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LB Foster Co. (NASDAQ:FSTR)
Q2 2019 Earnings Call
Jul 30, 2019, 5:00 p.m. ET

Contents:

  • Prepared Remarks
  • Questions and Answers
  • Call Participants

Prepared Remarks:

Operator

Greetings, and welcome to the L.B. Foster Company Second Quarter 2019 Results Conference Call. [Operator Instructions] As a reminder, this conference is being recorded.

I would now like to turn the conference over to Judy Balog, Investor Relations Manager.

Judy Balog -- Manager of Investor Relations

Thank you. Good evening, ladies and gentlemen. Thank you for joining us for L.B. Foster Company's earnings conference call to review the company's second quarter 2019 operating results and full-year outlook. My name is Judy Balog, and I am the Investor Relations Manager of L.B. Foster. Hosting the call today is Mr. Robert Bauer, L.B. Foster's President and CEO. Also on the call is Mr. James Maloney, L.B. Foster's Chief Financial Officer.

In addition to our press release, we have a second quarter presentation on our website under the Investor Relations tab for those who have online access. This evening, Jim will review the company's second quarter financial results. Afterwards, Bob will review the company's second quarter performance and provide an update on significant business issues and market developments. We will then open the session for questions.

During today's call, our commentary and responses to your questions may contain forward-looking statements, including items such as the company's outlook for our businesses and markets, cash flows, margins, operating costs, capital expenditures and other key business metrics, issues and projections. These statements involve a number of risks and uncertainties that could cause actual results to differ materially from statements we make today. These forward-looking statements reflect our opinions only as of the date of this presentation, and we undertake no obligation to revise or publicly release the results of any revisions to these statements in light of new information, except as required by securities laws. All participants are encouraged to refer to L.B. Foster's annual report on Form 10-K for the year ended December 31st, 2018, as updated by subsequent items filed with the Securities and Exchange Commission for additional information regarding risk factors that may affect our results.

In addition to the results provided in accordance with United States generally accepted accounting principles, our commentary includes non-GAAP earnings before interest, tax, depreciation and amortization, or EBITDA statements and non-GAAP net debt. A reconciliation of net income or loss to non-GAAP EBITDA and a reconciliation of total debt to net debt has been included within the company's 8K filing. Statements referring to EBITDA and net debt are considered non-GAAP measures. And while they are not intended to replace the presentation of our financial results in accordance with GAAP, the company believes that the presentation of this measure provides additional meaningful information for investors to facilitate the comparison of past, present and forecasted operating results. Our accompanying earning's presentation reconciles these non-GAAP measures to the corresponding GAAP measure.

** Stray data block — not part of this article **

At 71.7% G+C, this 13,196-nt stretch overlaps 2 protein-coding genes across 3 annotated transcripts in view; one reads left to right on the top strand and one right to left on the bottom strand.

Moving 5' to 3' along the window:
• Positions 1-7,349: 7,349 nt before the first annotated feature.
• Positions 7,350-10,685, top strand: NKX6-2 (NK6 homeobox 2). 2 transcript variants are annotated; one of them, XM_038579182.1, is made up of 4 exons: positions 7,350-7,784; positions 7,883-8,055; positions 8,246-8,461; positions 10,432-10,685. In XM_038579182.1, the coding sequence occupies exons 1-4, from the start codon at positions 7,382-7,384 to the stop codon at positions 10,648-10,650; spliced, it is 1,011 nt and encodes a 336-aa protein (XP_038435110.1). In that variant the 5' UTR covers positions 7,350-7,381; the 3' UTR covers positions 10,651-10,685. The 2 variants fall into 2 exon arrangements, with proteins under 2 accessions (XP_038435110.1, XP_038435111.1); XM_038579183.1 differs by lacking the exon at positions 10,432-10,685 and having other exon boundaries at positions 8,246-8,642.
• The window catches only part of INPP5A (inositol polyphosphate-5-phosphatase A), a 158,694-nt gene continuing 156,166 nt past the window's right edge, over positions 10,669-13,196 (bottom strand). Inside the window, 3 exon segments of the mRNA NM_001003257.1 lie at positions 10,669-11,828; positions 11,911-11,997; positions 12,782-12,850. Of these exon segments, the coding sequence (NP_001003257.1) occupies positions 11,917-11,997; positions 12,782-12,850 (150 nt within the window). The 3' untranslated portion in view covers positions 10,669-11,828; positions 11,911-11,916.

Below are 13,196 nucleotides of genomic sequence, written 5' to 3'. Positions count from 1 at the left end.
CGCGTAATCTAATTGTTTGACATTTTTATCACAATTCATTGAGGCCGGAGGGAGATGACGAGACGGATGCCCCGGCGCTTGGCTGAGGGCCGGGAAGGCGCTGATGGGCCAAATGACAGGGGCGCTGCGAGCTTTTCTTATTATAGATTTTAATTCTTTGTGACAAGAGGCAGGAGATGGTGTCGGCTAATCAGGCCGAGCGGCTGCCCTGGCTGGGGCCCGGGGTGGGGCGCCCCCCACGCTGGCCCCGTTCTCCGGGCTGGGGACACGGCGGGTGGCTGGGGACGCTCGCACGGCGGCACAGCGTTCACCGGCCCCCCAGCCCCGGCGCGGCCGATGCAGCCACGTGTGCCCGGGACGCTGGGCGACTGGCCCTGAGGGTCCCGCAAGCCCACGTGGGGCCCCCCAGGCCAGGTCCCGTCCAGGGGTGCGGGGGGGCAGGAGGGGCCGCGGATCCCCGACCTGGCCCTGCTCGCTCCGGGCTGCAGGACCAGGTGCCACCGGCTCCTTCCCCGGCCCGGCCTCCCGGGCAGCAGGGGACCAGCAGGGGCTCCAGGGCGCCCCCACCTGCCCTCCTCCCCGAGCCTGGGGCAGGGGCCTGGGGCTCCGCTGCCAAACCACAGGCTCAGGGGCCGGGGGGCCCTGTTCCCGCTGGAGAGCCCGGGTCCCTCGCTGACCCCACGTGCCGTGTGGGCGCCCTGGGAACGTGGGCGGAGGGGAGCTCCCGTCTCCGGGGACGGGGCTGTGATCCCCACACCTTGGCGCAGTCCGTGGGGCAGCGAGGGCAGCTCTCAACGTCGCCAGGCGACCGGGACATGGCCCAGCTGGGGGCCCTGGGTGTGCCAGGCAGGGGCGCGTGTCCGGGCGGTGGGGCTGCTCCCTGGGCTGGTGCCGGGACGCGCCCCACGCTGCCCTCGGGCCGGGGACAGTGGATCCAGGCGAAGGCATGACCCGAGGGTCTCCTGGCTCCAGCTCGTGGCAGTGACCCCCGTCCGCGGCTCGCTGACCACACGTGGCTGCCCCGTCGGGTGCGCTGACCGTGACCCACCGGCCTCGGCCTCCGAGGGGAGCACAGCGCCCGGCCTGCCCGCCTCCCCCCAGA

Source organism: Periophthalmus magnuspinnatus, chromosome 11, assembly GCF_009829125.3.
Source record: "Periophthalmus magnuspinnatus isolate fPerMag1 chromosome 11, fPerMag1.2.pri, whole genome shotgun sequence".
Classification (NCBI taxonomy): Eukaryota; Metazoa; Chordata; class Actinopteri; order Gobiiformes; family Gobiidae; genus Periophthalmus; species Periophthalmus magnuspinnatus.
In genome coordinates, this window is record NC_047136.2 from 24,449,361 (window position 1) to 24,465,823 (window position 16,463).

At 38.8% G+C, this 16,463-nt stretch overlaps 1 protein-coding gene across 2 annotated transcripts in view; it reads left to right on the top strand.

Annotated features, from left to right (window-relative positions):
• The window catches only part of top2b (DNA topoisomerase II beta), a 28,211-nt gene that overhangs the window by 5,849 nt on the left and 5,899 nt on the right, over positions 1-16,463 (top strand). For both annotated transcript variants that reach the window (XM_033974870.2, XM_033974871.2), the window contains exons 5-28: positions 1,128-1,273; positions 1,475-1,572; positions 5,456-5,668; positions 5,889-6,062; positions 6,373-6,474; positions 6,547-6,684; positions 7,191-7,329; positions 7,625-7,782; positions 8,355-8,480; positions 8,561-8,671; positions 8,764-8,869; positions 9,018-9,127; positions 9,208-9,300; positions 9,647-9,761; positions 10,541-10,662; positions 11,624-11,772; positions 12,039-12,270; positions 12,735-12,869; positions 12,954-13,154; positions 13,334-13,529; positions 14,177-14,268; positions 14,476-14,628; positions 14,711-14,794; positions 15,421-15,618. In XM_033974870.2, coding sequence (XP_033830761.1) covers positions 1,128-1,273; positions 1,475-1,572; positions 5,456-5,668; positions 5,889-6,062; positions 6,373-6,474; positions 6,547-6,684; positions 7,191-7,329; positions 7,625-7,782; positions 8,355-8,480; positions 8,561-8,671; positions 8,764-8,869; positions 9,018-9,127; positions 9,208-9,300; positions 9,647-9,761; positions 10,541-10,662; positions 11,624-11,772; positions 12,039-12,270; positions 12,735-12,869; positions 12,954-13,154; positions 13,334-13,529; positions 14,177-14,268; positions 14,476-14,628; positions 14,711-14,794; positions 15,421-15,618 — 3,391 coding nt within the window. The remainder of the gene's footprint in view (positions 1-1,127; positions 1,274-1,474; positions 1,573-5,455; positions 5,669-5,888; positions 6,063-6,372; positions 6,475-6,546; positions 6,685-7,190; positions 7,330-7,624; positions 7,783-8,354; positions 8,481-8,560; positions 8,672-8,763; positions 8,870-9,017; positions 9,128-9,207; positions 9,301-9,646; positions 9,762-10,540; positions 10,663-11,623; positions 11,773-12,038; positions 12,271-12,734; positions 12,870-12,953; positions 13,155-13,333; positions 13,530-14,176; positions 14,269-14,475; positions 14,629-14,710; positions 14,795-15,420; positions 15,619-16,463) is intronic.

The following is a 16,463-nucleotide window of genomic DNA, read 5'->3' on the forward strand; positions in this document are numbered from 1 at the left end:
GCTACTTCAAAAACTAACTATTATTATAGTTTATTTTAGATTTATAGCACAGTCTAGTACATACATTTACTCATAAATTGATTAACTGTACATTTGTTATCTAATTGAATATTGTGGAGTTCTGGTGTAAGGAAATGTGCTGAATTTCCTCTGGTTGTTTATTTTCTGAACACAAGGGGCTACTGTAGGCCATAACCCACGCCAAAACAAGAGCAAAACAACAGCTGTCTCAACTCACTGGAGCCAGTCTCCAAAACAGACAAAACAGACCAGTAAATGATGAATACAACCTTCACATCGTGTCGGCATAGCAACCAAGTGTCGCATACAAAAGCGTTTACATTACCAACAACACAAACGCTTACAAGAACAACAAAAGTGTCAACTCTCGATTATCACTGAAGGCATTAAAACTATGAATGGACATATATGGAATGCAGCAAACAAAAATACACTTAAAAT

With that, we'll commence our financial review discussion, and I'll turn it over to Jim.

James Maloney -- Senior Vice President and Chief Financial Officer

Thank you, Judy. Thank you, everyone, for joining us today. I would like to begin my discussion with net sales for the 2019 second quarter, which were $201 million compared to $173 million in the prior year quarter, an increase of $28 million or 16.2%. The sales increase was due to improvements within each of our three reporting segments. Starting with the Construction segment. Sales increased from the prior year quarter by $13 million or 31.3%. The increase was supported by each division within the segment led by the Piling Products

with an increase of 55.9%, Fabricated Bridge with an increase of 15.7%, and Precast Concrete Products with an increase of 8.9%. The increase was driven by the strong backlog accumulated as we entered 2019, as well as an increase of 13% in new order activity over the prior year quarter. In the Rail segment, sales improved by $10 million or 10.4%, driven by the Rail Products business unit. Our Rail Products business saw a sales increase of 25.1%, mainly due to demand in new rail and insulated joint products, and also expanding transit projects. Our rail technology sales partially offset the segment increase with a 11% decline in sales. This decline was primarily due to European transit market, as activity levels on the London Crossrail began to decline as we approach the completion of that project.

The Tubular and Energy Services sales increased $5 million or 13.7%, driven by growth in our protective coatings and measurement system business unit, which increased 27.5%. This increase was partially offset by a reduction in Test Inspection threaded service sales of 8%. As a percentage of second quarter 2019 consolidated sales, Rail accounted for 50.5%, Tubular and Energy Services was 21.9% and Construction was 27.6%.

Now looking at gross profit. There were a number of encouraging results in gross profit performance. Consolidated gross profit increased $4 million or 12.3% over the prior year quarter to $37 million, with each of the three reporting segments contributing to the increase. However, gross profit margin of 18.5% was a reduction of 60 basis points from the prior year quarter. The Rail segment gross profit increased 15.5%, driven by increased sales volume from our domestic Rail products business unit, also contributing to the growth with a gross profit margin increase of 90 basis points, which was primarily attributable to our Allegheny Rail and domestic transit products.